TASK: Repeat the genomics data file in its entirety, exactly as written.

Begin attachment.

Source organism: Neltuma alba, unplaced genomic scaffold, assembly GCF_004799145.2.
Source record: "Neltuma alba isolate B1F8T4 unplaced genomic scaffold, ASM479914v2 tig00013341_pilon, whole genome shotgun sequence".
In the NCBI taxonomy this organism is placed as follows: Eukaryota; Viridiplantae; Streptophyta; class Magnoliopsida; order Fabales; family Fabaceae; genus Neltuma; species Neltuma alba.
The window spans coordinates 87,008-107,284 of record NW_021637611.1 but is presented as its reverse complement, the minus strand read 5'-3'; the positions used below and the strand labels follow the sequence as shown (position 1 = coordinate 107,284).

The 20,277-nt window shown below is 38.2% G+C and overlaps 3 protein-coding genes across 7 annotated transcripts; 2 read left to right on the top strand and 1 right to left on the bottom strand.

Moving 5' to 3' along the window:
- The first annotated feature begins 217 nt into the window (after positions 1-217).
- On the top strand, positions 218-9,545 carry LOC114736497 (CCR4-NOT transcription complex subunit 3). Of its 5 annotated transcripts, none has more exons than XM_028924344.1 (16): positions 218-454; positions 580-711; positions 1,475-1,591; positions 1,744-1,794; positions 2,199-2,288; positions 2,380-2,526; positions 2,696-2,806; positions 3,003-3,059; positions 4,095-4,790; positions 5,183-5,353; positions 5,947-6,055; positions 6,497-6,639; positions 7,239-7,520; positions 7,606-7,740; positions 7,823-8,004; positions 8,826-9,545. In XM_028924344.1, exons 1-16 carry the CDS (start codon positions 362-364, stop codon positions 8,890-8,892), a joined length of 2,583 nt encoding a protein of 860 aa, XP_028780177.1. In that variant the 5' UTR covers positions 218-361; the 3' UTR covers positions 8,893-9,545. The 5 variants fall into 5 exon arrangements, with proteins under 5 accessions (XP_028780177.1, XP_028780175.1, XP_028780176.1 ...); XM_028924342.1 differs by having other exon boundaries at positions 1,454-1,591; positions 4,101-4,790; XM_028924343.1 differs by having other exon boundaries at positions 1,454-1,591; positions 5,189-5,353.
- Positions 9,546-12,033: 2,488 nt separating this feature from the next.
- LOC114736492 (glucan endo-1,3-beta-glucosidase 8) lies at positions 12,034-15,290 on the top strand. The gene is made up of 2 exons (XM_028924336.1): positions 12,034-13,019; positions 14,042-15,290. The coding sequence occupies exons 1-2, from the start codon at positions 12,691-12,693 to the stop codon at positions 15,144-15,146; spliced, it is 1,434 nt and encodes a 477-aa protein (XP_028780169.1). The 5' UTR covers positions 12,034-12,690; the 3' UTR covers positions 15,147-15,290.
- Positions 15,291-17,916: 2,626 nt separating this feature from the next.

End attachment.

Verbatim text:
Source organism: Neltuma alba, unplaced genomic scaffold, assembly GCF_004799145.2.
Source record: "Neltuma alba isolate B1F8T4 unplaced genomic scaffold, ASM479914v2 tig00013341_pilon, whole genome shotgun sequence".
In the NCBI taxonomy this organism is placed as follows: Eukaryota; Viridiplantae; Streptophyta; class Magnoliopsida; order Fabales; family Fabaceae; genus Neltuma; species Neltuma alba.
The window spans coordinates 87,008-107,284 of record NW_021637611.1 but is presented as its reverse complement, the minus strand read 5'-3'; the positions used below and the strand labels follow the sequence as shown (position 1 = coordinate 107,284).

The 20,277-nt window shown below is 38.2% G+C and overlaps 3 protein-coding genes across 7 annotated transcripts; 2 read left to right on the top strand and 1 right to left on the bottom strand.

Moving 5' to 3' along the window:
- The first annotated feature begins 217 nt into the window (after positions 1-217).
- On the top strand, positions 218-9,545 carry LOC114736497 (CCR4-NOT transcription complex subunit 3). Of its 5 annotated transcripts, none has more exons than XM_028924344.1 (16): positions 218-454; positions 580-711; positions 1,475-1,591; positions 1,744-1,794; positions 2,199-2,288; positions 2,380-2,526; positions 2,696-2,806; positions 3,003-3,059; positions 4,095-4,790; positions 5,183-5,353; positions 5,947-6,055; positions 6,497-6,639; positions 7,239-7,520; positions 7,606-7,740; positions 7,823-8,004; positions 8,826-9,545. In XM_028924344.1, exons 1-16 carry the CDS (start codon positions 362-364, stop codon positions 8,890-8,892), a joined length of 2,583 nt encoding a protein of 860 aa, XP_028780177.1. In that variant the 5' UTR covers positions 218-361; the 3' UTR covers positions 8,893-9,545. The 5 variants fall into 5 exon arrangements, with proteins under 5 accessions (XP_028780177.1, XP_028780175.1, XP_028780176.1 ...); XM_028924342.1 differs by having other exon boundaries at positions 1,454-1,591; positions 4,101-4,790; XM_028924343.1 differs by having other exon boundaries at positions 1,454-1,591; positions 5,189-5,353.
- Positions 9,546-12,033: 2,488 nt separating this feature from the next.
- LOC114736492 (glucan endo-1,3-beta-glucosidase 8) lies at positions 12,034-15,290 on the top strand. The gene is made up of 2 exons (XM_028924336.1): positions 12,034-13,019; positions 14,042-15,290. The coding sequence occupies exons 1-2, from the start codon at positions 12,691-12,693 to the stop codon at positions 15,144-15,146; spliced, it is 1,434 nt and encodes a 477-aa protein (XP_028780169.1). The 5' UTR covers positions 12,034-12,690; the 3' UTR covers positions 15,147-15,290.
- Positions 15,291-17,916: 2,626 nt separating this feature from the next.